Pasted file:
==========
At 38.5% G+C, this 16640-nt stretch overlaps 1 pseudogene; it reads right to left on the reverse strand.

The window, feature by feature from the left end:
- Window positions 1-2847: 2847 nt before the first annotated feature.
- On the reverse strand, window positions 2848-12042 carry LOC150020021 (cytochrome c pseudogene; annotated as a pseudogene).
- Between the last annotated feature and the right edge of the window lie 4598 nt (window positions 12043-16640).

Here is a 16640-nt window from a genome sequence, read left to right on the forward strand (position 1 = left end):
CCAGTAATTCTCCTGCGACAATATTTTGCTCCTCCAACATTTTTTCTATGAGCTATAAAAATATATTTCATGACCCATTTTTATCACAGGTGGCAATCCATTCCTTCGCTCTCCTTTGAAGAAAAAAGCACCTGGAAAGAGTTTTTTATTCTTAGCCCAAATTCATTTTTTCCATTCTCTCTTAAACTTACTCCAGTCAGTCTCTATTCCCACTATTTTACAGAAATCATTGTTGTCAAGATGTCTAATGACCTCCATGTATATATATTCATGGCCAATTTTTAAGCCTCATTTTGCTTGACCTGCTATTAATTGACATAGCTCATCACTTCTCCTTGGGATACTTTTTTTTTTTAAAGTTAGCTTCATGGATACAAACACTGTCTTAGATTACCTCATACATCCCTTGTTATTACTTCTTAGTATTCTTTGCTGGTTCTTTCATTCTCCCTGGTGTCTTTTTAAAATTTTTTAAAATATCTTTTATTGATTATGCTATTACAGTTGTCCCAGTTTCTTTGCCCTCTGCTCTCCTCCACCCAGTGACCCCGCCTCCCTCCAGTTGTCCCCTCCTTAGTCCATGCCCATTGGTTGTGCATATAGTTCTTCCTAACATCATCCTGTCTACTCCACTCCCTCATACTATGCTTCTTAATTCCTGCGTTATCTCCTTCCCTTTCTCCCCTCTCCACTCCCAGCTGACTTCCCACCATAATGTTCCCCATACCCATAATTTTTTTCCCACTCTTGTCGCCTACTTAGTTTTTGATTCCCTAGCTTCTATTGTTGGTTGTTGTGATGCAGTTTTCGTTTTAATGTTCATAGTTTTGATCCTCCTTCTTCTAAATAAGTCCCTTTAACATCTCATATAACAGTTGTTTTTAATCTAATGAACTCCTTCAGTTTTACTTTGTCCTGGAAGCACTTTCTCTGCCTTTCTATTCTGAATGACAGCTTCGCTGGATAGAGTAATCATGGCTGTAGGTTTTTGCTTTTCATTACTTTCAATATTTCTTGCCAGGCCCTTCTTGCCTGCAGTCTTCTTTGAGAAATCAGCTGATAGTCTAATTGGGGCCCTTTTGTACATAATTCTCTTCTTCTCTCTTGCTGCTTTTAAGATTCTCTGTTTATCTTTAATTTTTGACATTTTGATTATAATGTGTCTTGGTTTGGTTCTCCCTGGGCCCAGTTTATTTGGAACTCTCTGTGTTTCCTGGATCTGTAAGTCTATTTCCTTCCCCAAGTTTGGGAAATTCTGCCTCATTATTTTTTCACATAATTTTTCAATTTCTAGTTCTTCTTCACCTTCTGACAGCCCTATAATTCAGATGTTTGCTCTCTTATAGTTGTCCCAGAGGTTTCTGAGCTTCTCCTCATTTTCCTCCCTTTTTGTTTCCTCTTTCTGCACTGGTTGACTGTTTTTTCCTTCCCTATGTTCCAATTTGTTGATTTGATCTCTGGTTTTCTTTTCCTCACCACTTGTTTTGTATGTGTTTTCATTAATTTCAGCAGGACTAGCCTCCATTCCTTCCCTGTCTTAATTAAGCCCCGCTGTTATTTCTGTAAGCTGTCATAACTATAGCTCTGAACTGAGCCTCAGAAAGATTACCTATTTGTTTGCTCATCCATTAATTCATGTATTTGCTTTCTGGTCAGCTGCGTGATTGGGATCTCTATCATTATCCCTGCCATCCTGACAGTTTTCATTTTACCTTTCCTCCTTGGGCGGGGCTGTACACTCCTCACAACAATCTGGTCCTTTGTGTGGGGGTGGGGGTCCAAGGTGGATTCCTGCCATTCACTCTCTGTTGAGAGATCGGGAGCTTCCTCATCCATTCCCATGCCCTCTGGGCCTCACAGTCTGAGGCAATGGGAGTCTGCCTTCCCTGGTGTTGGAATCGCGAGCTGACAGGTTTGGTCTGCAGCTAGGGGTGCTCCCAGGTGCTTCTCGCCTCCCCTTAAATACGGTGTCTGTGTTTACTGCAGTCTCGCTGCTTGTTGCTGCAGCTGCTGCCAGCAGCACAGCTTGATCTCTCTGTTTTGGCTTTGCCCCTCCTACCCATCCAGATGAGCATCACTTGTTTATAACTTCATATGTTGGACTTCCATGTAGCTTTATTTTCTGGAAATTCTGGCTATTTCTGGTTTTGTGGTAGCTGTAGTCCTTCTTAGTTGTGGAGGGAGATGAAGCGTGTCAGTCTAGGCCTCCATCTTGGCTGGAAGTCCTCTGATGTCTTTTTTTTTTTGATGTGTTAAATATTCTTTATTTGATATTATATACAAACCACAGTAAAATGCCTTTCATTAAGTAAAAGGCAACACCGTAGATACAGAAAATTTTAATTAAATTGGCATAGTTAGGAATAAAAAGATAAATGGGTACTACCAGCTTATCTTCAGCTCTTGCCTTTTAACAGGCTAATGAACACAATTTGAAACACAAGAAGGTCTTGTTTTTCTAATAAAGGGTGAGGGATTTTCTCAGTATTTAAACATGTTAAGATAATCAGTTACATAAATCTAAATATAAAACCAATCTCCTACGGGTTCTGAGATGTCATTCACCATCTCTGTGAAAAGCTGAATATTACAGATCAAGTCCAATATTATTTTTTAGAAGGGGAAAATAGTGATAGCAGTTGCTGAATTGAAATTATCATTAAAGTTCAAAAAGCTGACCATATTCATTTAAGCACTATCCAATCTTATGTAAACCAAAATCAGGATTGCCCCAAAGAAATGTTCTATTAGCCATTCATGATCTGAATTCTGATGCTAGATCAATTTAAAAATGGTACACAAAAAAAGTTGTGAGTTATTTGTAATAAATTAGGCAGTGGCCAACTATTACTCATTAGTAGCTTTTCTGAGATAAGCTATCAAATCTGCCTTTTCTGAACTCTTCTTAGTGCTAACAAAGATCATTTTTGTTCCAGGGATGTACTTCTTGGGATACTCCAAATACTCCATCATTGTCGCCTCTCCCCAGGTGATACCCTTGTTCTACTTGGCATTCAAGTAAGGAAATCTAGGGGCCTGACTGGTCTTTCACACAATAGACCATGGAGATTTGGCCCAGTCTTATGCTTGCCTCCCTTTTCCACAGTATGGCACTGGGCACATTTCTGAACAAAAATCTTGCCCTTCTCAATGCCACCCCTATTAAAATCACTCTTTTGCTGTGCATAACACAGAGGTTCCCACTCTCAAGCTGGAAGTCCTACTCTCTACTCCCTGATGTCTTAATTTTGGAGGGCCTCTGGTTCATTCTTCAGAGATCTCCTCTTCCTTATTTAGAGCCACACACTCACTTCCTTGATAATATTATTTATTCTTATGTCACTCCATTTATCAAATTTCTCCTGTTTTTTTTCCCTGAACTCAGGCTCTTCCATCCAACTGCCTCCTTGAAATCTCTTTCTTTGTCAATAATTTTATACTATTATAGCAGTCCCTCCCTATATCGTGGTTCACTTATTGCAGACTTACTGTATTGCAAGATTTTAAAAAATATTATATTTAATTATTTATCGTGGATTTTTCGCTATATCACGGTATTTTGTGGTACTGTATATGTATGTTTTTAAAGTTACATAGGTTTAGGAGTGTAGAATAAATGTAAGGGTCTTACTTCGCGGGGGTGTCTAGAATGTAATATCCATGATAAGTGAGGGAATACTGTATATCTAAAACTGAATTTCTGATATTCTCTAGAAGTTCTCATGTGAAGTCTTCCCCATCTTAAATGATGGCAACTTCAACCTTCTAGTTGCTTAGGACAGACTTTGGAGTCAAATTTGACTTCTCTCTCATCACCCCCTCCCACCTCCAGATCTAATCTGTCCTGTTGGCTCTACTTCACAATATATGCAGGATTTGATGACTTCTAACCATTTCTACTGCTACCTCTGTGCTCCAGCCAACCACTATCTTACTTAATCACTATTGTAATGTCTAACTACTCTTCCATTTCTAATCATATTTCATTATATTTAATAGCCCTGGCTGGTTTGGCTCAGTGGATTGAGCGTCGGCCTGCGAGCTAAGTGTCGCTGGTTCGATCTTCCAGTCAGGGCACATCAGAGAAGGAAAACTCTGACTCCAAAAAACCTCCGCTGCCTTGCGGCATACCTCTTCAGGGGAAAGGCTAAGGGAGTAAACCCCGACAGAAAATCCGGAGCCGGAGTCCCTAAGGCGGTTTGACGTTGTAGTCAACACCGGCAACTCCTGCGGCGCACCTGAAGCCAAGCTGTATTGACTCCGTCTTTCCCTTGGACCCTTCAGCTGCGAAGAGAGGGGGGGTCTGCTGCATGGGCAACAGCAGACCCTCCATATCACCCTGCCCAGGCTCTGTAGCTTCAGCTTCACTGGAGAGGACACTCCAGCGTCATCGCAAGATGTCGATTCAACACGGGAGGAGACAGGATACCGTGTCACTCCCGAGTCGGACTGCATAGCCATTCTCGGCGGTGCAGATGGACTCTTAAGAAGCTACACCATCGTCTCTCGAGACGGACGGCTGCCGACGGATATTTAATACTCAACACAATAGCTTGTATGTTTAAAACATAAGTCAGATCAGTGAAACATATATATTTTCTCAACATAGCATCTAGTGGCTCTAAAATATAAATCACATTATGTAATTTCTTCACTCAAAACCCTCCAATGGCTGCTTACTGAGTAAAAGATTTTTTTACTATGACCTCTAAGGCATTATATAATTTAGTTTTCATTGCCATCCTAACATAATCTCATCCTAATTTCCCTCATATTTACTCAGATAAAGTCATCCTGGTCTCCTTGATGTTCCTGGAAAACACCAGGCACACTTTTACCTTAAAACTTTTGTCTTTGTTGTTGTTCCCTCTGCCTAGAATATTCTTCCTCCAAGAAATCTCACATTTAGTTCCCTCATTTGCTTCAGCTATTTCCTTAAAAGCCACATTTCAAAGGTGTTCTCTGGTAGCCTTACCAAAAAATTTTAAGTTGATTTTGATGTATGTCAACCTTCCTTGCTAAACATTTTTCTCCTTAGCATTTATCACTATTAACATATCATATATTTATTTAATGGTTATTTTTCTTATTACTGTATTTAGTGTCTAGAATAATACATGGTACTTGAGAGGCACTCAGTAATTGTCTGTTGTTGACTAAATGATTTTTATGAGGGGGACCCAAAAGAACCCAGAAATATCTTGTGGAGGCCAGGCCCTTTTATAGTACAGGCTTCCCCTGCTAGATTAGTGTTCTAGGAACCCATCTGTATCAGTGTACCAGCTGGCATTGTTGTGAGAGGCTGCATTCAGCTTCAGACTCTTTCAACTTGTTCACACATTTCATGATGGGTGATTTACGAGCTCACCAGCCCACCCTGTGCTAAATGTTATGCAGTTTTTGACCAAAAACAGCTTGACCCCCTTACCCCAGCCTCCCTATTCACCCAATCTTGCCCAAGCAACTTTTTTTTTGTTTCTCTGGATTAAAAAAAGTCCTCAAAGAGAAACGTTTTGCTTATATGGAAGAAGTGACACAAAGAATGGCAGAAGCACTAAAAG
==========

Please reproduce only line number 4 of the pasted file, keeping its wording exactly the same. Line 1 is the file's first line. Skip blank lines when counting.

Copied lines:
- On the reverse strand, window positions 2848-12042 carry LOC150020021 (cytochrome c pseudogene; annotated as a pseudogene).